If your short-term term or long-term disability insurance plan includes any potential vulnerabilities, that’s okay — you are not without options. Illinois law requires that ambiguous provisions be interpreted in favor of the policyholder, so any particularly confusing or unclear provisions may not necessarily follow the insurer’s desired interpretation. Further, even if you are subject to a challenging restriction (i.e., “any occupation” limitations), with the aid of a skilled attorney, you may be able to gather the evidence necessary to prove that you satisfy the requisite conditions.
Potential Vulnerabilities in Short-Term and Long-Term Disability Insurance Plans
Curious about the weaknesses in your insurance plan? Consider the following.
- Related Article: 5 FAQs About Private Disability Insurance Claims
Percentage-Based Benefits Limited by a Low Cap
Generally speaking, most short-term and long-term disability insurance plans pay percent-based benefits. If you are a middle-income or high-income earner, then a percentage-based benefits scheme is quite advantageous — for example, if you earn $8,000 a month, and you have agreed to a benefits scheme that involves 60 percent of your salary as short-term or long-term disability benefits, then you could be eligible to receive $4,800 per month.
It’s worth noting, however, that some insurers get around the “risk” of having to pay percentage-based benefits by establishing a cap on liability. This cap may be rather low in comparison to your potential benefits were the percentage to fully apply. Taking the above example, though you would otherwise be entitled to receive $4,800 in benefits per month, the insurer might have set a cap at $3,000 to ensure that you cannot obtain your benefits in full.
Plan Establishes an “Any Occupation” Limitation on Disability
Disability coverage may involve an “own occupation” definition of disability or an “any occupation” definition. What’s the difference?
Own occupation plans allow the policyholder to receive disability benefits so long as they can show that they have been rendered unable to perform the duties of their pre-existing occupation. This means that a policyholder could ostensibly supplement their income by working a different occupation.
Any occupation plans prohibit the policyholder from receiving disability benefits if they are capable of working in any alternative occupation (that they are qualified for). For example, if you suffer a severe back injury that renders you incapable of working in your previous capacity as an on-site foreman, your insurer may deny benefits on the basis that you could switch to an administrative desk job (and that you are qualified to do so).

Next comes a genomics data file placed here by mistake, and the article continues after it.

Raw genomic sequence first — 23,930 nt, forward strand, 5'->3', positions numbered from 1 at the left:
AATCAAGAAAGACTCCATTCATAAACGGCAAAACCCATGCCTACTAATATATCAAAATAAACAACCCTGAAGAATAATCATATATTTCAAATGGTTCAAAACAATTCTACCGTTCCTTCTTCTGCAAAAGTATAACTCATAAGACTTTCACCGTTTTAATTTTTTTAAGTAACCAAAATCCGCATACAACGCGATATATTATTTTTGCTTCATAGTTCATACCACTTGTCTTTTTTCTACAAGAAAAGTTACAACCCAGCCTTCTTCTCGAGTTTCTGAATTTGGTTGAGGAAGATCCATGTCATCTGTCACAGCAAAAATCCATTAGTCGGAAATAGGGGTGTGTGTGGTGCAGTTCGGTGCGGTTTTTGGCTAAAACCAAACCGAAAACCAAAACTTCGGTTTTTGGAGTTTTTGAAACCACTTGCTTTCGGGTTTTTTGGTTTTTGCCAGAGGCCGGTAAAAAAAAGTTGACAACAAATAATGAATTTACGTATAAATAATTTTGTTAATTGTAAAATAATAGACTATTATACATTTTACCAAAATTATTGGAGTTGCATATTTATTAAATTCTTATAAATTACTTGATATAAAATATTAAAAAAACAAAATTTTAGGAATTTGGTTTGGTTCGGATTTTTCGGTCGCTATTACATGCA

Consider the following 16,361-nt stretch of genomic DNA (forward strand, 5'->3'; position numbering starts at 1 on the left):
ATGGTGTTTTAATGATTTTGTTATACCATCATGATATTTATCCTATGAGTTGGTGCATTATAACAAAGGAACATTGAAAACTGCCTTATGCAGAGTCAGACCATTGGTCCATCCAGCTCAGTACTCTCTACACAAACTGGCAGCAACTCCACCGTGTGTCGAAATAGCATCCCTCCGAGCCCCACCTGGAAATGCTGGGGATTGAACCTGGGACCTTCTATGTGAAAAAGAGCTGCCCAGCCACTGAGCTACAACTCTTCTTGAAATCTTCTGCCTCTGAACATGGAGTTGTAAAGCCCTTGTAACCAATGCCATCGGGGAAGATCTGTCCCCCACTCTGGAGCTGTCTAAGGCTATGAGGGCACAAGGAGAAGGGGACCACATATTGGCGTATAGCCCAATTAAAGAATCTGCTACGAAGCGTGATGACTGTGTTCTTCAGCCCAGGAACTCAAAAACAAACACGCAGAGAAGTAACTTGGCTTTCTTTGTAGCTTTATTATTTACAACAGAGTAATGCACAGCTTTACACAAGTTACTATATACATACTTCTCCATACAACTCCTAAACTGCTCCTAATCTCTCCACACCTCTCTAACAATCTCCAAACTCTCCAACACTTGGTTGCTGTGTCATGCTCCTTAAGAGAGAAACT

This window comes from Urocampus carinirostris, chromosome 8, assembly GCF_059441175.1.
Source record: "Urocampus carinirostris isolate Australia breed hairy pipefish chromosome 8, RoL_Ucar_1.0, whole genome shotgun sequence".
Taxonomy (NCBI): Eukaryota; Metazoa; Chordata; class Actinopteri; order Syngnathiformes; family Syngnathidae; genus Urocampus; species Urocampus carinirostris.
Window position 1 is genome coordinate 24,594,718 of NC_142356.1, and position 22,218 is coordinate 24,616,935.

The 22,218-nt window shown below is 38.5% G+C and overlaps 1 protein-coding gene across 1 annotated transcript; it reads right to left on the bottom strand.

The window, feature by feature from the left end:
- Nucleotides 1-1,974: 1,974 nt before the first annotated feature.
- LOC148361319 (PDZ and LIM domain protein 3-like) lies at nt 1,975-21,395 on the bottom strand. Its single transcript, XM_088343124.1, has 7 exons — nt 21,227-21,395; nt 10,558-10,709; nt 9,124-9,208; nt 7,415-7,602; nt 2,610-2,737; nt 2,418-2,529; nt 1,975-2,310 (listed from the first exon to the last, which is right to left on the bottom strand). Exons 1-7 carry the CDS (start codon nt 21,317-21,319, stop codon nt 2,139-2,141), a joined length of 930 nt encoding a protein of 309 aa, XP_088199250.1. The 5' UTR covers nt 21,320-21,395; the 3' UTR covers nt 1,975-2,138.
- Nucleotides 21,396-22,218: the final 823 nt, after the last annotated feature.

Broad Exclusions Built Into the Insurance Plan
Disability insurance plans vary wildly — in some cases, an insurance plan can broadly exclude a number of illnesses, so assess the exclusion categories that are built into your plan. Some plans do not outright exclude a particular illness or injury, but will establish a significant additional waiting period before you are deemed eligible to receive benefits for the disability at-issue.
Length of Disability Coverage is Insufficient
Length of coverage is of critical importance, and there are significant differences between plans. Suppose, for example, that you have been diagnosed with cancer, which renders you disabled. Chemotherapy and surgery processes (and subsequent recovery) may take up to four or five years. Your long-term disability coverage lasts for only two years, however. Short coverage periods may lower your premium payments, but can put you in a particularly vulnerable position should you subjected to a serious disability.
Significant Waiting Period for Benefits
Significant waiting periods can force you to pay out-of-pocket when you lack the necessary funds. Unfortunately, many policyholders gloss over waiting period provisions when signing up for short-term and long-term disability coverage.
Mental Illness Exceptions on Length of Coverage
Some insurance policies may institute certain limitations for policyholders whose disability is caused or contributed by a mental illness. In such cases, you may still be entitled to receive benefits, but those benefits may be limited. For example, you may have a long-term disability insurance plan that pays out benefits until standard retirement age (i.e., 65 years old), but the plan may also include a provision that limits the receipt of benefits for mental illness to two or three years.
Contact an Experienced Chicago Private Disability Attorney for Legal Assistance
If you have had your short-term disability or long-term disability claim delayed, undervalued, or denied by your insurer, then you may be entitled to challenge the insurer’s decision. In the event that the insurer refuses to change their decision following an internal appeal, you may be entitled to sue and recover damages in an Illinois court of law.
Here at Bryant Legal Group, P.C., our attorneys have successfully represented policyholders in a range of disputes with their insurance companies, including disputes that involve short-term and long-term disability issues. We are committed to our clients, and we recognize that being involved in an insurance dispute can be an emotionally trying and difficult process, particularly if you don’t know how your case is progressing — as such, we strive to keep clients apprised of new developments in their case.
Call (312) 561-3010 to speak with an experienced Chicago private disability attorney here at Bryant Legal Group, P.C.